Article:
Select strains of Bifidobacteria may positively impact cognition in anxious lab animals, says a new study from Ireland that deepens our understanding of the gut-brain axis.
Increased intakes of fermented foods may be associated with fewer symptoms of social anxiety, particularly for people at higher genetic risk, says a new study.
Dietary glycemic index is often monitored closely by people with diabetes, but could it be relevant in other areas of health? A new mouse study suggests that dietary glycemic index could have a significant impact on autism spectrum disorder symptoms.
Was the AREDS2 report the end of the story for nutritional supplements for AMD prevention? Not according to the recent Eye Nutrition Meeting in Barcelona.
Focus on the Broccoli Benefits rather than the Hamburger Harms
Pregnant women are not getting enough information about the need to include iodine in their diets, despite high awareness of general advice for pregnancy nutrition.
The words attention deficit are so strongly associated with attention deficit/hyperactivity disorder (ADHD), many people overlook other far-reaching consequences of the disorder. Among them are poor eating habits, eating disorders, and a higher-than-average risk of becoming overweight as a result of having ADHD.
TV food commercials disproportionately stimulate the brains of overweight teenagers, including the regions that control pleasure, taste and -- most surprisingly -- the mouth, suggesting they mentally simulate unhealthy eating habits that make it difficult to lose weight later in life.
Anyone looking to lose weight knows they have to restrict the amount of calories they consume, but how much and when they restrict those calories can make all the difference.
A study of older adults at risk of late-onset Alzheimer's disease found that those who consumed more omega-3 fatty acids did better than their peers on tests of cognitive flexibility -- the ability to efficiently switch between tasks -- and had a bigger anterior cingulate cortex, a brain region known to contribute to cognitive flexibility.
Since the 1970s, the number of new food products available to consumers in developed countries has increased dramatically. For any one type of food, there are often many different brands and varieties, from diet or “lite” versions through to indulgent “luxury” brands. Some of these products contain low-calorie sweeteners and fat substitutes, which means that within a single food category, calorie content can vary considerably.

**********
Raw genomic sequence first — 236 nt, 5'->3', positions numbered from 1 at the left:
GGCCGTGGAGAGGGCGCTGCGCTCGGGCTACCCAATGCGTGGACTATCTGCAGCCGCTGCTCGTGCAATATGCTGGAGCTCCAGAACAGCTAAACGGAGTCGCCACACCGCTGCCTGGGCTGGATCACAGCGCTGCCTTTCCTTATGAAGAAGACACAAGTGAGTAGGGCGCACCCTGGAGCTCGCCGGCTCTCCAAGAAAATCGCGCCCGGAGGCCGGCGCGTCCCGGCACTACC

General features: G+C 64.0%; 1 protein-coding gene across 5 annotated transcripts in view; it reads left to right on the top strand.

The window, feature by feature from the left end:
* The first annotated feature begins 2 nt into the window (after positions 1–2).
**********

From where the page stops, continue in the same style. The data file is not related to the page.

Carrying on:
This study is thought to be one of the first to show that regularly consuming orange juice flavanones could have a positive effect on older people's cognition.
When Canadian science graduate Christopher Charles visited Cambodia six years ago he discovered that anaemia was a huge public health problem.
A fecal sample analysis of 98 Swedish infants over the first year of life found a connection between the development of a child's gut microbiome and the way he or she is delivered. Babies born via C-section had gut bacteria that showed significantly less resemblance to their mothers compared to those that were delivered vaginally.
Modern diets of highly processed and limited varieties of ingredients – in particular fast foods – are thought to be killing off some species of gut bacteria that keep us healthy.
In a study published in the journal Molecular Psychiatry, researchers found that the omega-3 fatty acid EPA (eicosapentataenoic acid) appears to boost mood in a subgroup of patients with major depressive disorder (MDD) who have high inflammation levels.
The results suggest that consuming fructose relative to glucose activates brain reward regions and may promote feeding behavior.
Exposure of a model human colon to metal oxide nanoparticles, at levels that could be present in foods, consumer goods, or treated drinking water, led to multiple, measurable differences in the normal microbial community that inhabits the human gut.
A new study, published in The American Journal of Clinical Nutrition, reveals a new link between a child’s stress and the amount of food they eat. Researchers believe this could be the groundwork for a new generation of emotional eaters.
Making a series of relatively minor and realistic changes to UK diets would not only reduce UK diet-related greenhouse gas emissions by nearly a fifth, but could also extend average life expectancy by eight months, according to new research.